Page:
Performance reviews are plagued with biases. It’s one of those inescapable facts, mainly because a lot of these biases are due to the fact that we are human beings.
As humans, our view of people is coloured is by their most recent behaviour, or any affection/dislike we might have for them. It’s not a bad thing, to let human emotion motivate how you work, deal with and manage people. However, when it comes to performance reviews, it becomes something of a contradiction. Because performance reviews depend on the reviewer being as objective as possible.
I’ve covered the different kinds of performance rater biases that exist previously. In this article, I’m going to particularly look at recency bias.
What is recency bias?
Recency bias occurs when a reviewer can remember the work a person has done recently when compared to the work a person has done a while ago.
This is an unconscious bias since part of the problem can be attributed to memory and the way the mind makes associations. But it is a dangerous bias all the same. Very simply, it is because recency bias can make or break a performance review.
How does it affect performance reviews?
Good reviews depend on the reviewer objectively reviewing an employee’s performance from from the beginning of the year to the end of the year ( of a 6 month period, or a 3 month period etc).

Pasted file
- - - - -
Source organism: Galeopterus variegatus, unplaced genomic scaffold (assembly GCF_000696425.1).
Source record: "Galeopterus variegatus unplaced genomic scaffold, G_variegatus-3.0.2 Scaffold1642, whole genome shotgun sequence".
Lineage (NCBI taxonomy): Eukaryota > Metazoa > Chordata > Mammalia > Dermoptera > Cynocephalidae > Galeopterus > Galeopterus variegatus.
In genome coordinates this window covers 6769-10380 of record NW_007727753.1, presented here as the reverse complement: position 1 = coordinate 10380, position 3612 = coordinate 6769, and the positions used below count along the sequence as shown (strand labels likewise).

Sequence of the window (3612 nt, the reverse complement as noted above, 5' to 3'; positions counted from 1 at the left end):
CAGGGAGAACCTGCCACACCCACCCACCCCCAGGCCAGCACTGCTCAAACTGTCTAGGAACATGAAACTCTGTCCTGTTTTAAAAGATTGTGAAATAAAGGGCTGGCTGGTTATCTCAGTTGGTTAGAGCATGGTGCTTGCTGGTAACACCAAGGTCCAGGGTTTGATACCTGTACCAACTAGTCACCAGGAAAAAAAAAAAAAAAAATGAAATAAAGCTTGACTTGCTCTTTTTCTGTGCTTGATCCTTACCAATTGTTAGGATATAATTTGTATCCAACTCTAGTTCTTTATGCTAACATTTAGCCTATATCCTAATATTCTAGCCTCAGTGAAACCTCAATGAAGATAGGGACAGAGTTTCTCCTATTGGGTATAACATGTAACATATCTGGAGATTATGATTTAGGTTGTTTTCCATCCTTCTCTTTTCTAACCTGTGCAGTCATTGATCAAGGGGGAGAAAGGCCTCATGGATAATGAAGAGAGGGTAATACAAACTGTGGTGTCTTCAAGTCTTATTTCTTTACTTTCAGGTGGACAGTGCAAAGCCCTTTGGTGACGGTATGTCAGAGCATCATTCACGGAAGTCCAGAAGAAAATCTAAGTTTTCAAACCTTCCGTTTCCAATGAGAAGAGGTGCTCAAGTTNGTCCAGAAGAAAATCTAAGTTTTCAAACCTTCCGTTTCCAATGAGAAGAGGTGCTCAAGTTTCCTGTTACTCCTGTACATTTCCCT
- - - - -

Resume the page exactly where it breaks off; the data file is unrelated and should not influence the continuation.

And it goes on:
That means, the final review is a summation of all the work that has been done, both the good and the bad, and the in-between as well. This is how a good review works.
With recency bias however, the scenario is a little different. When reviewers suffer from recency bias, they tend to remember the most recent work the employee has done. And based on the quality of that work, they review performance.
If a low-performing employee suddenly starts performing better just before the review, then despite their previous low performance, they are going to get a good review.
On the other hand, if an employee performs well throughout the year, but before the review, their performance drops, then despite their previous good performance, they are going to get a bad review.
Recency bias penalises people based on factors out of their control and rewards people for momentary bursts of effort.
One way you can prevent recency bias (unless you have an exceptionally good memory, in which case you already won the jackpot) is to keep a track record of an employee performance. That means making notes of an employee’s work, making note of their skills, a record of feedback given and received, how they work with other people etc.
You can do this by hand, which might be slightly painstaking (or not depending on your view) or you can use a software to do this. Engagedly has two features that can specifically help with tracking performance, Feedback and Private Notes. You can request a demo to see how these features work, along with our Performance module!
It’s worth remember that recency bias cannot be completely eliminated. But there’s no reason why you shouldn’t do your best to be rid of it.